8. Tadmor Prison, Syria

Tadmor Prison, Syria

Tadmor prison was located in the deserts of eastern Syria. It was notoriously known for its inhumane and harsh conditions, human rights abuse, torture and summary executions. A report by Amnesty International called the prison a source of “despair, torture, and degrading treatment.” It was built during Hafez al-Assad’s 30-year rule between 1971 and 2000 and gained its current reputation during that time. Thousands of political dissidents were reported to have been humiliated, tortured, and summarily executed there.

Inmates were not allowed to raise their heads, look up or look at each other. “I have not seen the eyes of any of my inmates, and none of them saw my eyes until after we left the prison. Eye contact was forbidden,” Syrian writer, Yassin Haj Saleh, said in his article, The Road to Tadmur. He was there from 1995 to 1996. Syrian writer, poet Faraj Bayrakdar, described it as “a kingdom of death and madness. The fact that such a place existed is a shame, not only on Syrians but on all humanity.”

Tadmor prison is also the site of what is known as the Tadmor Prison massacre that occurred on June 27, 1980. During that time, the Syrian branch of the Islamist Muslim Brotherhood failed to assassinate president Hafez al-Assad. In retaliation, under the orders of his brother, Rifaat al-Assad, members of the units of the Defense Brigades entered the prison at dawn and killed an estimated number of 500 to one thousand prisoners in their cells in just a few minutes. In May 2015, when the Islamic State of Iraq and the Levant (ISIL) took over Palmyra, they destroyed the prison.[8]

9. Penal de Ciudad Barrios, El Salvador

The Ciudad Barrios Prison is a maximum security prison in Ciudad Barrios, San Miguel, El Salvador. It houses the dangerous gang, Mara Salvatrucha, or known as MS. It’s one of the most violent prisons in the country, as there is one guard to 50 inmates ratio. Overcrowding is another dangerous issue. The initial capacity is supposed to be 800, but now the prison houses 2500 men.

The strangest thing about this prison is that the inmates run it internally. Both soldiers and police officers work as guards, but they stay outside. The inmates have organized a bakery, basic rehabilitation and run the hospital themselves. When photographer, Adam Hinton, went in to take portraits of the prisoners, he described that the guards only stay outside and let the gang run the place. The men have nothing to do but kill time and stand around aimlessly.[9]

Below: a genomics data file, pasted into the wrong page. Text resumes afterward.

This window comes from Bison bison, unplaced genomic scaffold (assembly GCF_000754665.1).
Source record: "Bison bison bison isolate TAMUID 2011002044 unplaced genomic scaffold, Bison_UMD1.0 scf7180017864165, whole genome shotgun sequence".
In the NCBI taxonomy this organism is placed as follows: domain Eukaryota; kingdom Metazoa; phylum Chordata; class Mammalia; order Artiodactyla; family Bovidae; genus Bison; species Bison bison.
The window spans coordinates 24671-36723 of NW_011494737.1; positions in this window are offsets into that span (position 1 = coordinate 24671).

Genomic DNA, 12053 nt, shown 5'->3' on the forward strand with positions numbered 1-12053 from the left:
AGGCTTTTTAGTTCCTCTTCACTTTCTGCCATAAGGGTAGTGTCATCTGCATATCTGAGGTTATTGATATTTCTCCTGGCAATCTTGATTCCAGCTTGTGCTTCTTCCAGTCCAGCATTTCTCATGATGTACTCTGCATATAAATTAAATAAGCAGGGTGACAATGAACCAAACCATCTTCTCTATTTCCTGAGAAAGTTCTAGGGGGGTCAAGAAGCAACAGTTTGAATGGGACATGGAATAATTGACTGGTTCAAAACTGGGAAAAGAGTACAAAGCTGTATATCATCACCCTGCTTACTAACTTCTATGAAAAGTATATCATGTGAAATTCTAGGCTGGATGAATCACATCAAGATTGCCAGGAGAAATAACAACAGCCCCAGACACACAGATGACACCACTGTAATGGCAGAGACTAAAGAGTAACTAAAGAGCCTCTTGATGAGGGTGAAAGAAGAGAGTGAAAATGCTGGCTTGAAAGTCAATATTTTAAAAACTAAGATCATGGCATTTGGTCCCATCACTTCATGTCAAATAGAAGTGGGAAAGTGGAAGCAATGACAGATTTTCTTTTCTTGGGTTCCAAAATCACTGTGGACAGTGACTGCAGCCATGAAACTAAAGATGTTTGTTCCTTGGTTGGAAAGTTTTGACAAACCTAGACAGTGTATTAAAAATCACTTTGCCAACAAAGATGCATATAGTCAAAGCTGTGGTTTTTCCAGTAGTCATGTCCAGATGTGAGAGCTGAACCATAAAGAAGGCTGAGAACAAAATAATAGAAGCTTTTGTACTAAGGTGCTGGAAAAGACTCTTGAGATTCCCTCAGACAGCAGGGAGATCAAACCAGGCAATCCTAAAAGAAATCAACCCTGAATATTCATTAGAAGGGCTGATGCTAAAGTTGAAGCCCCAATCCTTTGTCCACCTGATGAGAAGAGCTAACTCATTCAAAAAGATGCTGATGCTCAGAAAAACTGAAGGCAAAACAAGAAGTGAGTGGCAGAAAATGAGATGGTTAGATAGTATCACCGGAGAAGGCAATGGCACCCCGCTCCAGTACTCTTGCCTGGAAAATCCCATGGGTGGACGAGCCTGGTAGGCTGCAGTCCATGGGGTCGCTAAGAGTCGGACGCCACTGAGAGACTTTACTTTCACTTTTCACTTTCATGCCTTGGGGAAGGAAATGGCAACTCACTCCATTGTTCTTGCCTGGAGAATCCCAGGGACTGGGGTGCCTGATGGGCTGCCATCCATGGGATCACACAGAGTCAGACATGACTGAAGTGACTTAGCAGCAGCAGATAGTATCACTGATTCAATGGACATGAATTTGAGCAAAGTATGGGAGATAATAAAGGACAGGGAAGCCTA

10. The Alcatraz Federal Penitentiary, United States

The Alcatraz Federal Penitentiary, United States

Possibly the most famous of prisons everywhere, as it is mentioned in numerous pop culture references. Also known as United States Penitentiary, Alcatraz Island, or simply known as Alcatraz or the Rock. The famous facility is a maximum high-security federal prison located on the unusual island of Alcatraz, San Francisco, California.

It’s now closed, but it operated from August 11, 1934, to March 21, 1963. Previously, it had been the site of a citadel since the 1860s. Alcatraz was thought to be impenetrable with its high security and the freezing water surrounding it. The thought was to build a prison capable of holding prisoners who caused trouble in other jails. One thousand five hundred seventy-six of America’s most dangerous criminals were held there. Some of the notorious men include Al Capone, Robert Franklin, Stroud (the Birdman of Alcatraz), George “Machine Gun” Kelly, Arthur R. “Doc” Barker, and Alvin “Creepy” Karpis.

Some 36 prisoners made 14 escape attempts. Most memorably, the 1946 “Battle of Alcatraz” escape attempt that resulted in the death of two correctional officers and three inmates, along twelve additional injuries, and the impressively successful “Escape from Alcatraz” made by Frank Morris, John Anglin, and Clarence Anglin. Alcatraz was thought to be the world’s toughest prison of the time. One writer described Alcatraz as “the great garbage can of San Francisco Bay, into which every federal prison dumped its most rotten apples.” Eventually, the prison closed due to high maintenance costs.[10]